Historical biogeography of cynolebiasine annual killifishes inferred from dispersal–vicariance analysis
Article first published online: 17 JUN 2010
© 2010 Blackwell Publishing Ltd
Journal of Biogeography
Volume 37, Issue 10, pages 1995–2004, October 2010
How to Cite
Costa, W. J. E. M. (2010), Historical biogeography of cynolebiasine annual killifishes inferred from dispersal–vicariance analysis. Journal of Biogeography, 37: 1995–2004. doi: 10.1111/j.1365-2699.2010.02339.x
- Issue published online: 17 JUN 2010
- Article first published online: 17 JUN 2010
- dispersal–vicariance analysis;
- reticulate biogeographical history;
- South American rivers
Aim To analyse the biogeographical events responsible for the present distribution of cynolebiasine killifishes (Teleostei: Rivulidae: Cynolebiasini), a diversified and widespread Neotropical group of annual fishes threatened with extinction.
Location South America, focusing on the main river basins draining the Brazilian Shield and adjacent zones.
Methods Phylogenetic analysis of 214 morphological characters of 102 cynolebiasine species using tnt, in conjunction with dispersal–vicariance analysis (diva) based on the distribution of cynolebiasine species among 16 areas of endemism.
Results The basal cynolebiasine node is hypothesized to be derived from an old vicariance event occurring just after the separation of South America from Africa, when the terrains at the passive margin of the South American plate were isolated from the remaining interior areas. This would have been followed by geodispersal events caused by river-capturing episodes from the adjacent upland river basins to the coastal region. Optimal ancestral reconstructions suggest that the diversification of the tribe Cynolebiasini in north-eastern South America was first caused by vicariance events in the Paranã–Urucuia–São Francisco area, followed by dispersal from the São Francisco to the Northeastern Brazil area. The latter dispersal event occurred simultaneously in two different cynolebiasine clades, possibly as a result of a temporary connection of the São Francisco area before the uplift of the Borborema Plateau during the Miocene. The diversity of cynolebiasines inhabiting the Paraguay area is hypothesized to be derived from two processes: an older vicariance event (about 30 Ma) separating Paraguay from southern Amazonian areas (Guaporé–Xingu–Araguaia–Tocantins), and a series of more recent dispersal and vicariance events (about 15–11 Ma) caused by successive marine transgressions, which permitted alternating biotic exchange and isolation in the Paraguay, La Plata, Negro and Patos areas.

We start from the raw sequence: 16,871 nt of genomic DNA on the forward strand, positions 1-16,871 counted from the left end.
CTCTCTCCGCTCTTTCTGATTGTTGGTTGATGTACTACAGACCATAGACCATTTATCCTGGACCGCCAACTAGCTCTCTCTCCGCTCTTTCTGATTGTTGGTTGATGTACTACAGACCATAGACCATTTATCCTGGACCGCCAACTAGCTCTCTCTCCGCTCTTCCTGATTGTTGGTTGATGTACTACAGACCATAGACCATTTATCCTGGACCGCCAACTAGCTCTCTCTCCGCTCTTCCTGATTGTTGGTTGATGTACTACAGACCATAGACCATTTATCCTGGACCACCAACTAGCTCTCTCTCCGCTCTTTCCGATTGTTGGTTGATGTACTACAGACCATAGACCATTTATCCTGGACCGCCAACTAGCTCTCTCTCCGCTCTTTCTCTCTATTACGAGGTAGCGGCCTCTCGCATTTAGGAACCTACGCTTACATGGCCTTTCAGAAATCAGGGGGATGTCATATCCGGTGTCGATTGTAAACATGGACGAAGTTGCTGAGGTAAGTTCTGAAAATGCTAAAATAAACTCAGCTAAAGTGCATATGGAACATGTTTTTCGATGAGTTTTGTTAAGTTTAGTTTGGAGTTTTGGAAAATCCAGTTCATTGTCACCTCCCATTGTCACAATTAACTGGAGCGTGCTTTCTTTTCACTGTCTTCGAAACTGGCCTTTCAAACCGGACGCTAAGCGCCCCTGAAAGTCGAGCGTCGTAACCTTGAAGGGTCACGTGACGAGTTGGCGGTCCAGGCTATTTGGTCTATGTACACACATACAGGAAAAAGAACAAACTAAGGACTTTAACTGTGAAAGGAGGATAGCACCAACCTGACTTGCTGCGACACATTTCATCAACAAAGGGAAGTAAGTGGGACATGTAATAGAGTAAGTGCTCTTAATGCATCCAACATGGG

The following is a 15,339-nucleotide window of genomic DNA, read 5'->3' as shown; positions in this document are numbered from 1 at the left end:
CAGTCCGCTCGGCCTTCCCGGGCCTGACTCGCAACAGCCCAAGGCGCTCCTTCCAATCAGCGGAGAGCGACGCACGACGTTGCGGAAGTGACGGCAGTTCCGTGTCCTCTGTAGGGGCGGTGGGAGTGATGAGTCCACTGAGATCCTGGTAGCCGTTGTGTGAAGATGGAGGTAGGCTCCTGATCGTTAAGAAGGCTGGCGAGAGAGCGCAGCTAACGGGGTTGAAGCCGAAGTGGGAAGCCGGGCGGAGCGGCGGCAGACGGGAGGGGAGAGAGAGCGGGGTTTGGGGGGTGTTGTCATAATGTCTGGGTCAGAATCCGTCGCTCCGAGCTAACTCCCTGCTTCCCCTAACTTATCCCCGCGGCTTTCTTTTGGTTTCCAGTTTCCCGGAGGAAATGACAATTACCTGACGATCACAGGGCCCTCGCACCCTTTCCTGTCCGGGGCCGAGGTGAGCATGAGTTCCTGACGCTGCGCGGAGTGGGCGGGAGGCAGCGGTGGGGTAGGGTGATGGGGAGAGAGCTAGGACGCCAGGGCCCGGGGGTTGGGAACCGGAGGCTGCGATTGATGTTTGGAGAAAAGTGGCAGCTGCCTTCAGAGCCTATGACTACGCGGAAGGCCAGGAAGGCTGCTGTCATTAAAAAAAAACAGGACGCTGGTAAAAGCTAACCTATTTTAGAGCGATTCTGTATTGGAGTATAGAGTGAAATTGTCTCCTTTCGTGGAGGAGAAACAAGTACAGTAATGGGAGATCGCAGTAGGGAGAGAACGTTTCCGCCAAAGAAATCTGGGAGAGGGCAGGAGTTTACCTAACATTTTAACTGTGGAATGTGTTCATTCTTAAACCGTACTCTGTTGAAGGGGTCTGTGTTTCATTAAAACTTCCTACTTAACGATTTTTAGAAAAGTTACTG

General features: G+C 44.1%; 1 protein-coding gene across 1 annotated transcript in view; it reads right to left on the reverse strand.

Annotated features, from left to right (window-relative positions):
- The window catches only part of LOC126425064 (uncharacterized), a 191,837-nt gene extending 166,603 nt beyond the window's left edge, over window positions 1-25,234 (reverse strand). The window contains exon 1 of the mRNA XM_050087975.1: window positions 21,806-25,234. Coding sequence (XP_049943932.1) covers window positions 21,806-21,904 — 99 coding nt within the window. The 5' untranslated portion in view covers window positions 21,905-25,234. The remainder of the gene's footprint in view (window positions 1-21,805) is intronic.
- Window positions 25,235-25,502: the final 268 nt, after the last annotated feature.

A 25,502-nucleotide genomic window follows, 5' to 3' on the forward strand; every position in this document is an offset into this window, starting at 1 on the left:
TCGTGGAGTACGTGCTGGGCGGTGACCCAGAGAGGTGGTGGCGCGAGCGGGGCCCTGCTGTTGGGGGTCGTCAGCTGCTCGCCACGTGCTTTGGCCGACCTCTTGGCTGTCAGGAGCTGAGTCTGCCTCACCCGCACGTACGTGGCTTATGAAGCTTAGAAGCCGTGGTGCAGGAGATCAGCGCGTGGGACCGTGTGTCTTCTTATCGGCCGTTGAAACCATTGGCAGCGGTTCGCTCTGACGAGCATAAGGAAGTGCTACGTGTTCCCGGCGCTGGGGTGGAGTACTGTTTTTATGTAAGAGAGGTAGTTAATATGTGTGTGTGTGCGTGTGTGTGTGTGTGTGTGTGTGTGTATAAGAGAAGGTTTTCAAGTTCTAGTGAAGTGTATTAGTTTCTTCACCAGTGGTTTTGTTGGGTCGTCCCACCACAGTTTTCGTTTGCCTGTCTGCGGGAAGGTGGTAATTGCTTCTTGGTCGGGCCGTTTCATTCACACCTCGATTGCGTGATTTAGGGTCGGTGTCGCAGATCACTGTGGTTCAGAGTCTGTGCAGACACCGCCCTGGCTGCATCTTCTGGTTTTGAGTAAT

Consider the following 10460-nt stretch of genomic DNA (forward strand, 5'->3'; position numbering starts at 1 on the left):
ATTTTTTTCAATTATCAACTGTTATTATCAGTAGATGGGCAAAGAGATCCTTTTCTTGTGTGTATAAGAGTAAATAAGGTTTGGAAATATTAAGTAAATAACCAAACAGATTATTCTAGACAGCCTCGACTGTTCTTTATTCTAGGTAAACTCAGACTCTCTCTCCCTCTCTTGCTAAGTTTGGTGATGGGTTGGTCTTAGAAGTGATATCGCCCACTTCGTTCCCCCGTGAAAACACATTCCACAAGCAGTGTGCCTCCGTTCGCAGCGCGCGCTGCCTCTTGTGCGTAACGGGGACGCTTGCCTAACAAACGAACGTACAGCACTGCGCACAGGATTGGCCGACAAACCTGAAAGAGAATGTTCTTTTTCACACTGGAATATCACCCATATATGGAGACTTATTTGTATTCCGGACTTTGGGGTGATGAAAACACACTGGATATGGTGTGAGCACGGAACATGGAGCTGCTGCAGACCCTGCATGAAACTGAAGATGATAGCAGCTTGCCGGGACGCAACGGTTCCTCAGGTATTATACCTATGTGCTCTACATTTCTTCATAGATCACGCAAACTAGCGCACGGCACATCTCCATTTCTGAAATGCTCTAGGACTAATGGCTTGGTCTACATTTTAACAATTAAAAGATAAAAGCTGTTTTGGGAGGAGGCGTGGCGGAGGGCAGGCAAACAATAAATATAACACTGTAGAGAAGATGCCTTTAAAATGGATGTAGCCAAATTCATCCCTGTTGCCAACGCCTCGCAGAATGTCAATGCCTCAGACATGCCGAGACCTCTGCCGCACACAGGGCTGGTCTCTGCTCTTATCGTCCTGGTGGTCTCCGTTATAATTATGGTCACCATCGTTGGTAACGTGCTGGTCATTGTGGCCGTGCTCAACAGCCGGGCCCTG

Main conclusions diva indicates there to have been a series of vicariance events congruent with tectonic episodes in South America, but the present distribution of cynolebiasines has also been shaped by a series of dispersal events. The effects of the combined action of dispersal and vicariance events were more conspicuous in the Eastern Brazil and Paraguay areas, thus generating reticulate biogeographical scenarios.